As for the tactics, I feel like HP are one moving part in what needs to be a larger conversation. To change the tactical feel of the game HP do need to be addressed, but not, i think, in isolation. You could layer in more consequences and another mechanic or two, along with appropriately leveled damage to give the 5E rule set some of the vibe your looking for (be it from Fate or whatever). I would start with an idea - "I want combat to feel like X" and then list the mechanics involved plus things that are missing. Those mechanics are all interwoven, so changing one can change another, and I think you'd need to balance things out as a package. I think the idea of consequences would be central to that conversation, but I also think that there are probably a lot of ways to add consequences other than just massaging the HP system. This could obviously apply to non-firearms games as well if a group wanted a crunchier, grittier, feel to combat.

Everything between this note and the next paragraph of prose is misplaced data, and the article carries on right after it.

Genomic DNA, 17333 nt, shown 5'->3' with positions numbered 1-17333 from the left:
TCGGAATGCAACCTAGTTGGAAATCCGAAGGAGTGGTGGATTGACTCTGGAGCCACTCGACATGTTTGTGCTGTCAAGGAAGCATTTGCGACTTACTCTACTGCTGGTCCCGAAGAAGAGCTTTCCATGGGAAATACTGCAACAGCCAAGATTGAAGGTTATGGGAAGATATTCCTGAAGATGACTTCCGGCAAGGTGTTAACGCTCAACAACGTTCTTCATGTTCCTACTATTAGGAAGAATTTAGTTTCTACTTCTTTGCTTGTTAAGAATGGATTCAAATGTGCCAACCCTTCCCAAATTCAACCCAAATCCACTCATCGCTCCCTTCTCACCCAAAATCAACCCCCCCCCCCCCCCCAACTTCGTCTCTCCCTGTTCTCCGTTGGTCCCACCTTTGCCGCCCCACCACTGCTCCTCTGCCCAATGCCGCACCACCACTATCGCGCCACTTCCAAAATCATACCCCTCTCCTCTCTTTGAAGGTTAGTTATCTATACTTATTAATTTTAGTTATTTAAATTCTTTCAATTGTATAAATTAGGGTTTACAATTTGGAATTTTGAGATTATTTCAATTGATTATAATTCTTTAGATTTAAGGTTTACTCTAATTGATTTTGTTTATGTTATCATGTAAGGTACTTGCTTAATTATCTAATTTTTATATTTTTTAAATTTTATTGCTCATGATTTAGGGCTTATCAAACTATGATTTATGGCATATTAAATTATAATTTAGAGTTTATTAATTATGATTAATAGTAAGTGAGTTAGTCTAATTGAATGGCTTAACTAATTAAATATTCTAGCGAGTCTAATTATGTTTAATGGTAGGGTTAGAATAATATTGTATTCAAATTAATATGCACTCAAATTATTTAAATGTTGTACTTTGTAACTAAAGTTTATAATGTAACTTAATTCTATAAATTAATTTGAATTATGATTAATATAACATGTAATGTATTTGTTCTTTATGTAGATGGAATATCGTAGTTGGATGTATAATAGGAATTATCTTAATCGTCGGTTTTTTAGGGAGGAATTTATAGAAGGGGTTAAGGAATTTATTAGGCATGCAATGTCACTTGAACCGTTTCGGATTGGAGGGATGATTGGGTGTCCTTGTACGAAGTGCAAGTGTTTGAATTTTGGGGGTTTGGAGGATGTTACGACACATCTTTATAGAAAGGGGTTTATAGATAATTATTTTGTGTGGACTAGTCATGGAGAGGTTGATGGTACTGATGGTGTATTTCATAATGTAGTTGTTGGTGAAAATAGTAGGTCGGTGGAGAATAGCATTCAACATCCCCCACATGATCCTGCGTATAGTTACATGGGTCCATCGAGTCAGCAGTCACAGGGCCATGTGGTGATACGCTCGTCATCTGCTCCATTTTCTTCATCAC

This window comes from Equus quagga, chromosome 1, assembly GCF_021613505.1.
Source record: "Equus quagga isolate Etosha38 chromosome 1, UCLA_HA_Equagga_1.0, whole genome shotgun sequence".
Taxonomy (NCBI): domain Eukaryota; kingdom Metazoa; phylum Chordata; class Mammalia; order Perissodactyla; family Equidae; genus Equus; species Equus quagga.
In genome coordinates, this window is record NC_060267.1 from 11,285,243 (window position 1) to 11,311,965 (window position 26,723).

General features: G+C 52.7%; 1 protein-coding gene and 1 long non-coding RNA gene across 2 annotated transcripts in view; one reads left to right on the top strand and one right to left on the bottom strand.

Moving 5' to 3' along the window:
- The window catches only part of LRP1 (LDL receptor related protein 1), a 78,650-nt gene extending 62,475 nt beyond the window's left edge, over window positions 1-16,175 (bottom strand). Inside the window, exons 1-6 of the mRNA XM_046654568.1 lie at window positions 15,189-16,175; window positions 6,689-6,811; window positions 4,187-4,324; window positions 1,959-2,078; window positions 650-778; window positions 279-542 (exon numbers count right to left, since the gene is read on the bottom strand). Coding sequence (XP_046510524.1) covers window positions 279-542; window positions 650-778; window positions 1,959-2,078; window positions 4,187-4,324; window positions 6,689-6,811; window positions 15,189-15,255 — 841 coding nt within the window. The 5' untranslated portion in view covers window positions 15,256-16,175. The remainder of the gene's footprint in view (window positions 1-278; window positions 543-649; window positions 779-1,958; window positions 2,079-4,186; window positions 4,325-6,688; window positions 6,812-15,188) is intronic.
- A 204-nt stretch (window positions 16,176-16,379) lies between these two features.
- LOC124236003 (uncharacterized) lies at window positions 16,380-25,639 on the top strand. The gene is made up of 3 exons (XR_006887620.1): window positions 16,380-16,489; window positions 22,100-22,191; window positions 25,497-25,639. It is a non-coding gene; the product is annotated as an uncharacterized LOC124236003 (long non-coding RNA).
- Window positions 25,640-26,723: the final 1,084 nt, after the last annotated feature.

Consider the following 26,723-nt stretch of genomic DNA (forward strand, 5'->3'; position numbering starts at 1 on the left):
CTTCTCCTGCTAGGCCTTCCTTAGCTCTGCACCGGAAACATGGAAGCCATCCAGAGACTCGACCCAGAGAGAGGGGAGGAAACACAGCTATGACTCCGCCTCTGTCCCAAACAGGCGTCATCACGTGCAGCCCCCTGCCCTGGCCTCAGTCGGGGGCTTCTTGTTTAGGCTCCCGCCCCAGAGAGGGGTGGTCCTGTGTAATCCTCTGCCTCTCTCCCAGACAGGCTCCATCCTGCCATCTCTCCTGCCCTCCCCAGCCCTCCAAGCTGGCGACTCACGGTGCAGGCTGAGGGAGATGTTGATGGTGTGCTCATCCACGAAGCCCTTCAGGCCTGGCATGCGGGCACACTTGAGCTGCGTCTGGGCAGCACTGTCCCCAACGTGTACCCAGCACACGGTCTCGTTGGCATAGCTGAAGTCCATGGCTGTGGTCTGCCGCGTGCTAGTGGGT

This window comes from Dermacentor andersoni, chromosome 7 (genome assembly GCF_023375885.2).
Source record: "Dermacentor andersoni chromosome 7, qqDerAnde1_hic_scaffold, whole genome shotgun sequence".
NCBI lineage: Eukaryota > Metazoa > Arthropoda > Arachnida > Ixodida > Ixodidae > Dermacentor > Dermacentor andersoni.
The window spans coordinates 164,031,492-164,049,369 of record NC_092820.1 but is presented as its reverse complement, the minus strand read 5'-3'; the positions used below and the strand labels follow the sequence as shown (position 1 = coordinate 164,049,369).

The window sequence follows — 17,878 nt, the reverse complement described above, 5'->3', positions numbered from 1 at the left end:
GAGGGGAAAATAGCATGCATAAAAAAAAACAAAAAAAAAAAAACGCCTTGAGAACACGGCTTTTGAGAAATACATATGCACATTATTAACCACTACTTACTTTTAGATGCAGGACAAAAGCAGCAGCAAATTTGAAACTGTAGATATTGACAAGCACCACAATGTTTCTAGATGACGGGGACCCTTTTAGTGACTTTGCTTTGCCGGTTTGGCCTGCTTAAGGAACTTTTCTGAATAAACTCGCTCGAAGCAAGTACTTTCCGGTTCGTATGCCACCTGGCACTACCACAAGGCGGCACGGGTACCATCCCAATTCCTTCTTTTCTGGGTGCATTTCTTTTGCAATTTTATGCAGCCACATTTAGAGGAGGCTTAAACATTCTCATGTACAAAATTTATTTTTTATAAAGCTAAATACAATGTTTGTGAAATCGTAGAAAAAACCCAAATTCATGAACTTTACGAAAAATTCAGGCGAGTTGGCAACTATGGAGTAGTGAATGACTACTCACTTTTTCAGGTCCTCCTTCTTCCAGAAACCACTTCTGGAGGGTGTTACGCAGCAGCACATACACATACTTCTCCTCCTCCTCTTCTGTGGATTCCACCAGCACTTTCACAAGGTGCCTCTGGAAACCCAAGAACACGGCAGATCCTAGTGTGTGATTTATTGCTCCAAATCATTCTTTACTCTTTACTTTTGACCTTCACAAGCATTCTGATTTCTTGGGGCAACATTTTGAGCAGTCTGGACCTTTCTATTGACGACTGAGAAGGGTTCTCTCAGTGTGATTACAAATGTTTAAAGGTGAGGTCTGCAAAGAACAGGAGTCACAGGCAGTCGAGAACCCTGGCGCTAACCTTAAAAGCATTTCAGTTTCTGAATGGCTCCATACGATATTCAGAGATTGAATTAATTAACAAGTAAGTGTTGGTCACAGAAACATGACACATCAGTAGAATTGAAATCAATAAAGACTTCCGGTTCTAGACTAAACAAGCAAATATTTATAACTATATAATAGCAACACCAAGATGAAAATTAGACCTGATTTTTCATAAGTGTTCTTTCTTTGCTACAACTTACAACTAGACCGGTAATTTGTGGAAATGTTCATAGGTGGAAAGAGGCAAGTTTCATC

CapnZapp

Adventurer
Very well.

But remember you don't need to reinvent the wheel here. The problem has been tackled before. You know, by other games.

(And yet again, you might end up keeping hit points, if only because it's simple and familiar.

Not here to dump on hit points, after all.

Only here to dump on the notion you must be shortsighted somehow to dismiss them)
 

MarkB

Adventurer
Very well.

But remember you don't need to reinvent the wheel here. The problem has been tackled before. You know, by other games.
Now that you mention it, while I've seen injury and death handled differently in a variety of systems, I can't think of any I've played that specifically support and encourage tactical ranged combat - and it's something I've occasionally looked for in a system. Is there a particular system that does it well?
 

Fenris-77

Explorer
Personally, I'm not actually going to rejig 5E for ranged combat at all. I use 5E for more traditional fantasy games and I'm completely happy with it (and the HP system)as-is. My first choice for a ranged heavy game would be a different system. However, playing with rules is fun, and I'm always interested in conceptual rules hacking.